Western Sydney is a food and grocery powerhouse
Food and grocery manufacturing is growing rapidly in Western Sydney, with the area generating $17 billion in output annually, according to a report by the Australian Food and Grocery Council (AFGC).
The report found the sector represents 7.1% of total output and 29.3% of total manufacturing in Western Sydney. Parramatta City is the largest contributor in terms of overall food and grocery manufacturing in the region, representing 26.1% of output, followed by Blacktown City at 16.2% and Cumberland Shire at 13.9%.
“Food and grocery manufacturing has the fifth-largest output of all industries in Western Sydney, paying $138 million per annum in tax,” said AFGC CEO Tanya Barden.
Western Sydney exports $2.5 billion of food and grocery manufacturing products every year and sells a further $5.7 billion to interstate and domestic regional markets, according to the report. Between 2016 and 2017, overseas exports grew by 10.1%, and meat and meat product manufacturing were found to contribute over a third of overseas exports.
About 24,400 workers are employed in the food and grocery manufacturing sector, making it the 11th-largest jobs provider in Western Sydney. Parramatta has the highest employment rates with 4980 workers, followed by Blacktown (4176), Canterbury Bankstown (3914), Cumberland (2984), Liverpool (2154), Campbelltown (2113), Fairfield (2081), Penrith (1428) and Camden (562).
Western Sydney’s population of 2.1 million is expected to grow by a further 1 million people over the next 18 years, and Barden emphasised the importance of ensuring jobs and houses are in the same areas.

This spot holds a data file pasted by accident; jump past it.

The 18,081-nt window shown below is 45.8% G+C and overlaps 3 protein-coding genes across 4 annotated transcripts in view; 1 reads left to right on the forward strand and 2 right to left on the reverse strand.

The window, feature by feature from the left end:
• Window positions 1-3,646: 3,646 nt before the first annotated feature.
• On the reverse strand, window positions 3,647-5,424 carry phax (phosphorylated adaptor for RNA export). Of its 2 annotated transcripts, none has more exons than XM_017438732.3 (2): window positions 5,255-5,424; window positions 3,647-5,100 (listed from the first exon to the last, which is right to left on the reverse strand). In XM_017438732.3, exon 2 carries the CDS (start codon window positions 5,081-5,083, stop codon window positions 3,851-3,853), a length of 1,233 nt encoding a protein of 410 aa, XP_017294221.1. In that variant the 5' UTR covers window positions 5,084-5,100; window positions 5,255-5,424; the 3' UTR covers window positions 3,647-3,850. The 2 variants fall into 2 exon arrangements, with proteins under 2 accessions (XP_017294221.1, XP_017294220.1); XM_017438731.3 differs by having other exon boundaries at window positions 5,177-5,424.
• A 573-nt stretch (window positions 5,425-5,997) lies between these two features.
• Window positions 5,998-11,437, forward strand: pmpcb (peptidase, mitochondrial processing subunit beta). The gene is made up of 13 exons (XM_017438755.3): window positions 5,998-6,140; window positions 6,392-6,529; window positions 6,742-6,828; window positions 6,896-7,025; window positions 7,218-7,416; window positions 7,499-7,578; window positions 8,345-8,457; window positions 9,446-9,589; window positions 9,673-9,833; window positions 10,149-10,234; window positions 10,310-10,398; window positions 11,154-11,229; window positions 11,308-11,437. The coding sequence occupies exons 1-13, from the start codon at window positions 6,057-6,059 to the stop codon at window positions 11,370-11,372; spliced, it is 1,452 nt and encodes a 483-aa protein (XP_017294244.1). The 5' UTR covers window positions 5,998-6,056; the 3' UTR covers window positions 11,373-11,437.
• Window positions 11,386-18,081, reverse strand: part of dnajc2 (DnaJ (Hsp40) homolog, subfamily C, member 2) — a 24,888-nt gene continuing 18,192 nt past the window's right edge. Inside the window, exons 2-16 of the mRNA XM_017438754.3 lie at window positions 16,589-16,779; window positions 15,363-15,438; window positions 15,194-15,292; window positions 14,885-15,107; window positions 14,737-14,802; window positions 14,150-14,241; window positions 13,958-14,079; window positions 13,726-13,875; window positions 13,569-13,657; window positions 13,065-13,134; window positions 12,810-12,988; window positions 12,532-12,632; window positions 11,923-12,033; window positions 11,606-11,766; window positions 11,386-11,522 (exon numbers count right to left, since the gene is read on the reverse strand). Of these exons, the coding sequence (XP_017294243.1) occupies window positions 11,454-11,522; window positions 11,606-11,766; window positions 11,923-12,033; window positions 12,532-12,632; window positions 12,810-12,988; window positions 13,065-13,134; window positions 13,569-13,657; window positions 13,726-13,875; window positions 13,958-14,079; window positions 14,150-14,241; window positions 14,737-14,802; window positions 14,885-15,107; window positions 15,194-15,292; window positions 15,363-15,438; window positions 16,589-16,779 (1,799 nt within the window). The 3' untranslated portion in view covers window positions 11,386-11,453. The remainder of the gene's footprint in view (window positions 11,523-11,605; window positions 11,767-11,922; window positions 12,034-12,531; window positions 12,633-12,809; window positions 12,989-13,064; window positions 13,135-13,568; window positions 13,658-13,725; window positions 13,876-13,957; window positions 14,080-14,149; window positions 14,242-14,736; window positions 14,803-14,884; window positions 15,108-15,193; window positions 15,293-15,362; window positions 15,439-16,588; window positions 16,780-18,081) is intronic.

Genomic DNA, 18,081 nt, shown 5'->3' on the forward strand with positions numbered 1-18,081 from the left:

“Since 2011, a total of 1200 new jobs have been created across Blacktown, Camden, Campbelltown, Canterbury Bankstown, Cumberland, Fairfield and Penrith.
“Importantly, these jobs allow residents to live and work in their own neighbourhoods, rather than facing a long-haul commute into the city, which takes pressure off our public transport and road networks.
“Food and grocery manufacturing employers in Western Sydney range from major global companies like Campbell Arnott’s in Huntingwood and Kimberly-Clark in Ingleburn, through to strong Australian brands like Coca-Cola Amatil in Northmead and smaller mum and dad operations,” she said.
Workers are paid approximately $1.9 billion in wages and salaries, and the sector supports 28.4% of total manufacturing wages and salaries in the region.
Barden said Australians should be proud of their food manufacturing sector as a driver of jobs growth and a major contributor to the national economy.
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